Wednesday, October 19, 2011

Loving People

Today began like our other days as we met in Plastic City to begin our morning eye checks and spend the afternoon with the children in PAL. God taught us impromptu lessons of loving people where they are…

In the last 18 months there has been this one house that has ALWAYS been closed to any of the efforts of the Plastic City team. We originally stopped and no one was home. Then as we continued walking a Muslim woman and her two children came walking. We asked about an eye test and she gladly accepted one. We backtracked to discover that this was the very house that has been closed to us. She invited us in, was tested for glasses and then offered gracious hospitality. She chopped and served us sugarcane, offered us guava from her tree, and gave us bags to carry more with us. As we chewed on our sugarcane and enjoyed the moment Geny, one of the Guyana Leadership Team, was chatting away with our new friend. Forty-five minutes later we realized that God opened a door that we could not open on our own.

· Another time we found ourselves learning about flowers like bridal bouquet, silver dollar and the croton. Geny and the homeowner chatted about sewing. Once the eye checks were complete and the glasses fitted the homeowner expressed gratitude and acknowledged that we saw a need and acted in response to God’s calling. Her cousin, who was also tested then stated how she was to go for glasses and would have had to spend $150. In a moment we realized God was allowing us to make a huge impact. As we were leaving we saw the Hindu flags in her yard and realized that God gave us a great opportunity.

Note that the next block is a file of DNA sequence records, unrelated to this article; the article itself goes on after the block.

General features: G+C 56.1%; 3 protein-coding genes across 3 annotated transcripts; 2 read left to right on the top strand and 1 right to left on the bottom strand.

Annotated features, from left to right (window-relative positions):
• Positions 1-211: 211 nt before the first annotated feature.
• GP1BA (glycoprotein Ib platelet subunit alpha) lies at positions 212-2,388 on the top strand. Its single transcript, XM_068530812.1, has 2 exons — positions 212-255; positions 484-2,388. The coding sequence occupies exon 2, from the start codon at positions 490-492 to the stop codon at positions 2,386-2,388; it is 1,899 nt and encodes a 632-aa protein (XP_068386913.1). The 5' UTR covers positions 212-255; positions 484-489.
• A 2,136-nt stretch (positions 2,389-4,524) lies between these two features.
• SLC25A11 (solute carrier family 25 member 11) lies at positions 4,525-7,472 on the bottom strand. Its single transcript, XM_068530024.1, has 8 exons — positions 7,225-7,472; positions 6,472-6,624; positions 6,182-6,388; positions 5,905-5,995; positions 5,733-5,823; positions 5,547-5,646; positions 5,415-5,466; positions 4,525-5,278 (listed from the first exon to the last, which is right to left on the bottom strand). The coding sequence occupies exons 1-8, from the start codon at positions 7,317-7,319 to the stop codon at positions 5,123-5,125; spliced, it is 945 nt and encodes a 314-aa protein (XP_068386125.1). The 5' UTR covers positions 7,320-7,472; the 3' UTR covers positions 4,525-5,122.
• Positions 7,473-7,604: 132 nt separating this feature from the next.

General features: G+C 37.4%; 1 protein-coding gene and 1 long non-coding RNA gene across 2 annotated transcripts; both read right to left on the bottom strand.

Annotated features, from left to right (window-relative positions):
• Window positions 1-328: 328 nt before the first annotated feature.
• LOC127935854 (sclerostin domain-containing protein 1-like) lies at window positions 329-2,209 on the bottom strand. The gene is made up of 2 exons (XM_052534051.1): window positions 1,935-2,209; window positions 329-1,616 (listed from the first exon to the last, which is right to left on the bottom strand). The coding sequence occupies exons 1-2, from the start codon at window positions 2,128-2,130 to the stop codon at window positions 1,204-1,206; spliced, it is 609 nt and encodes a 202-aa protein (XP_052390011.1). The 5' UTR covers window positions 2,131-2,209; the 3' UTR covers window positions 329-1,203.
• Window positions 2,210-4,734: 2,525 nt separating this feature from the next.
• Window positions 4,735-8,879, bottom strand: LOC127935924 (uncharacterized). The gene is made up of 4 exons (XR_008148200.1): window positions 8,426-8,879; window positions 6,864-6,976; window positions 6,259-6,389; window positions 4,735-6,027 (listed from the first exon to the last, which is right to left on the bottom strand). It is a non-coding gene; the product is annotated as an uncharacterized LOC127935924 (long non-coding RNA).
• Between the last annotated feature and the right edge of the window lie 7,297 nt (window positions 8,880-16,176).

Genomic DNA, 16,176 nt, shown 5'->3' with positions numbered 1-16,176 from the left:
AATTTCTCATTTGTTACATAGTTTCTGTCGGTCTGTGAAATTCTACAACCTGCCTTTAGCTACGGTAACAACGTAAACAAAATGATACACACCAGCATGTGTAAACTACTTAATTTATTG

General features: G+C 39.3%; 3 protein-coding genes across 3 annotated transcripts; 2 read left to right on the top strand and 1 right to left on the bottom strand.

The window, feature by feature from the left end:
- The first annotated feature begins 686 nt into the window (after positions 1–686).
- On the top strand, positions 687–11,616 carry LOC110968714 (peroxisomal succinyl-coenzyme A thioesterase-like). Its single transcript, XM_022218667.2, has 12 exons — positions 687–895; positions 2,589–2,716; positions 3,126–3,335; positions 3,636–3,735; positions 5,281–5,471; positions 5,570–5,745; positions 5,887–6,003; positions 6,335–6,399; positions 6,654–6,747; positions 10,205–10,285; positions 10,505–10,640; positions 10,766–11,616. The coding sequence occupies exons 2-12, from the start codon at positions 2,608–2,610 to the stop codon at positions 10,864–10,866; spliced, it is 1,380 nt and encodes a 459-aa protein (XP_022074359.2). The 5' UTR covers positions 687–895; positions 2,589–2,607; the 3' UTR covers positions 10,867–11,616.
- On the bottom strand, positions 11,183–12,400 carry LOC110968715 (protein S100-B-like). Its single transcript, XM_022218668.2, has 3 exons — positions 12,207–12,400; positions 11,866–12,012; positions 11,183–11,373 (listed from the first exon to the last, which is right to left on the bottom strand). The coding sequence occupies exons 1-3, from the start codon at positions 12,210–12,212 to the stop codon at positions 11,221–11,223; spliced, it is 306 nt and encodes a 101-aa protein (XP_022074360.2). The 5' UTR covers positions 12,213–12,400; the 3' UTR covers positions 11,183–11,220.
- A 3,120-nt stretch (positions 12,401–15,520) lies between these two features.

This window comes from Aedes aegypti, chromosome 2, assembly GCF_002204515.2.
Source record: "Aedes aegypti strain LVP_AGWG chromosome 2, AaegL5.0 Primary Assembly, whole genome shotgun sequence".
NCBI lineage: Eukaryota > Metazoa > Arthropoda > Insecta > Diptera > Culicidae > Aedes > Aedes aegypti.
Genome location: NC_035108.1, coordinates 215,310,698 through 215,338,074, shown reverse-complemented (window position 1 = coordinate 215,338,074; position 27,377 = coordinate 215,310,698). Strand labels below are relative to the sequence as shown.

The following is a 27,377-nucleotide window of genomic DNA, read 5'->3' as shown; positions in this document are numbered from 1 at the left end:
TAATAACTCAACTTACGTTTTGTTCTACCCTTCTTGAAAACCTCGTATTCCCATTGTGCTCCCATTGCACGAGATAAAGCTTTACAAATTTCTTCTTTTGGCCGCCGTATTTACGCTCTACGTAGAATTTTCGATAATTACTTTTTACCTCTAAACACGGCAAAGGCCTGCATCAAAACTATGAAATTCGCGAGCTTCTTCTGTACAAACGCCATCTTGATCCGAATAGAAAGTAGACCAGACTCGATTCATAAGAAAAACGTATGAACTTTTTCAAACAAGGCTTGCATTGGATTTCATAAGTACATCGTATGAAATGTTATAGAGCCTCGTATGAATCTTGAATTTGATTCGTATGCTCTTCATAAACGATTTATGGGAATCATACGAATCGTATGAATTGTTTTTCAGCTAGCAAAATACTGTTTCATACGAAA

· As we were finishing eye checks, Geny turned and asked: “Are we going to the rum shop? The owner wants an eye check.” We said yes. What started as one test turned into ten. Due to Compton, a Guyanese male team member, we were able to do the exams. Angie, Geny and Compton interacted with the men of plastic city who would have normally been unreachable. Stephanie and Valerie kept us running smoothly by supplying the appropriate glasses.

“Lord when did we see you hungry and feed you or thirsty and give you something to drink? When did we see you a stranger and invite you in or needing clothes and clothe you? When did we see you sick or in prison and go to visit you? The king will reply, I tell you the truth, whatever you did for one of the least of these brothers of mine you did for me.”
Matthew 25: 37-40.

As we talked about our day we realized God allowed us tend to the least of these… strangers, those in a prison of spiritual darkness and many with physical needs.